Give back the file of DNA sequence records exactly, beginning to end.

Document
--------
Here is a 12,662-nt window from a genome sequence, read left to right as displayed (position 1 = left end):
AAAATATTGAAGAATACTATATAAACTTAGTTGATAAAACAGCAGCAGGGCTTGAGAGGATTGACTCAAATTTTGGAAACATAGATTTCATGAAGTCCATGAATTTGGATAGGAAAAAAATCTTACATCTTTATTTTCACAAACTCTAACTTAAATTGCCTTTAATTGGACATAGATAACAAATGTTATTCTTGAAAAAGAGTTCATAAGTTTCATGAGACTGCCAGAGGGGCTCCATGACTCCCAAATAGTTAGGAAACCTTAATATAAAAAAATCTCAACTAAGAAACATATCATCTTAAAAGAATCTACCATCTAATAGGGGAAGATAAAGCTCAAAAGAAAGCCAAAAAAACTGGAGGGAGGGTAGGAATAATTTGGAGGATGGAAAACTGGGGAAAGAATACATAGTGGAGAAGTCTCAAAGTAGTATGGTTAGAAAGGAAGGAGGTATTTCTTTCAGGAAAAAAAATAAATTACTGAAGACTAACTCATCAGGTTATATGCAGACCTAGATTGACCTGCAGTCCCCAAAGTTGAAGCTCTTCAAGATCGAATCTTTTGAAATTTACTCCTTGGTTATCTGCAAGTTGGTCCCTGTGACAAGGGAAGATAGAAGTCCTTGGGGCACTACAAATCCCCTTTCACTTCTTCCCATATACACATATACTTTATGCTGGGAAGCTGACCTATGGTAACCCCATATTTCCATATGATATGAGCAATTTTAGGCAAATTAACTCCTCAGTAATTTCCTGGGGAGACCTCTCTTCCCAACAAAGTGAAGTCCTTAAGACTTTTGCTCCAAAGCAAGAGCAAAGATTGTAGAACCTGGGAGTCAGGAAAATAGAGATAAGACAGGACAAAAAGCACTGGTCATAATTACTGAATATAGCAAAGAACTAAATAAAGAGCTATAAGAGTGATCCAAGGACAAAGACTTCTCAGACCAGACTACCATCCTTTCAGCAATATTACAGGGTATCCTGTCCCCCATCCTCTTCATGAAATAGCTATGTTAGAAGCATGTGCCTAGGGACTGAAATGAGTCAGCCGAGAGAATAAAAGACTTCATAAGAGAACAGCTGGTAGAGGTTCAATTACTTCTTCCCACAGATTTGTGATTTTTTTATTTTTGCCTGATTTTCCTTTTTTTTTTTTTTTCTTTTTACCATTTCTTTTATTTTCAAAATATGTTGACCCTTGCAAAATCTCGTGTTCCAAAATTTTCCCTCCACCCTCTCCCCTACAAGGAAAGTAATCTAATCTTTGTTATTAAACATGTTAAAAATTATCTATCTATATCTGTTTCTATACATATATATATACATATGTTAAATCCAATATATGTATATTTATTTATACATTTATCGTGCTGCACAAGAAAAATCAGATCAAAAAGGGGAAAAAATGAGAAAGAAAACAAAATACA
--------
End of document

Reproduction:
Here is a 12,662-nt window from a genome sequence, read left to right as displayed (position 1 = left end):
AAAATATTGAAGAATACTATATAAACTTAGTTGATAAAACAGCAGCAGGGCTTGAGAGGATTGACTCAAATTTTGGAAACATAGATTTCATGAAGTCCATGAATTTGGATAGGAAAAAAATCTTACATCTTTATTTTCACAAACTCTAACTTAAATTGCCTTTAATTGGACATAGATAACAAATGTTATTCTTGAAAAAGAGTTCATAAGTTTCATGAGACTGCCAGAGGGGCTCCATGACTCCCAAATAGTTAGGAAACCTTAATATAAAAAAATCTCAACTAAGAAACATATCATCTTAAAAGAATCTACCATCTAATAGGGGAAGATAAAGCTCAAAAGAAAGCCAAAAAAACTGGAGGGAGGGTAGGAATAATTTGGAGGATGGAAAACTGGGGAAAGAATACATAGTGGAGAAGTCTCAAAGTAGTATGGTTAGAAAGGAAGGAGGTATTTCTTTCAGGAAAAAAAATAAATTACTGAAGACTAACTCATCAGGTTATATGCAGACCTAGATTGACCTGCAGTCCCCAAAGTTGAAGCTCTTCAAGATCGAATCTTTTGAAATTTACTCCTTGGTTATCTGCAAGTTGGTCCCTGTGACAAGGGAAGATAGAAGTCCTTGGGGCACTACAAATCCCCTTTCACTTCTTCCCATATACACATATACTTTATGCTGGGAAGCTGACCTATGGTAACCCCATATTTCCATATGATATGAGCAATTTTAGGCAAATTAACTCCTCAGTAATTTCCTGGGGAGACCTCTCTTCCCAACAAAGTGAAGTCCTTAAGACTTTTGCTCCAAAGCAAGAGCAAAGATTGTAGAACCTGGGAGTCAGGAAAATAGAGATAAGACAGGACAAAAAGCACTGGTCATAATTACTGAATATAGCAAAGAACTAAATAAAGAGCTATAAGAGTGATCCAAGGACAAAGACTTCTCAGACCAGACTACCATCCTTTCAGCAATATTACAGGGTATCCTGTCCCCCATCCTCTTCATGAAATAGCTATGTTAGAAGCATGTGCCTAGGGACTGAAATGAGTCAGCCGAGAGAATAAAAGACTTCATAAGAGAACAGCTGGTAGAGGTTCAATTACTTCTTCCCACAGATTTGTGATTTTTTTATTTTTGCCTGATTTTCCTTTTTTTTTTTTTTTCTTTTTACCATTTCTTTTATTTTCAAAATATGTTGACCCTTGCAAAATCTCGTGTTCCAAAATTTTCCCTCCACCCTCTCCCCTACAAGGAAAGTAATCTAATCTTTGTTATTAAACATGTTAAAAATTATCTATCTATATCTGTTTCTATACATATATATATACATATGTTAAATCCAATATATGTATATTTATTTATACATTTATCGTGCTGCACAAGAAAAATCAGATCAAAAAGGGGAAAAAATGAGAAAGAAAACAAAATACA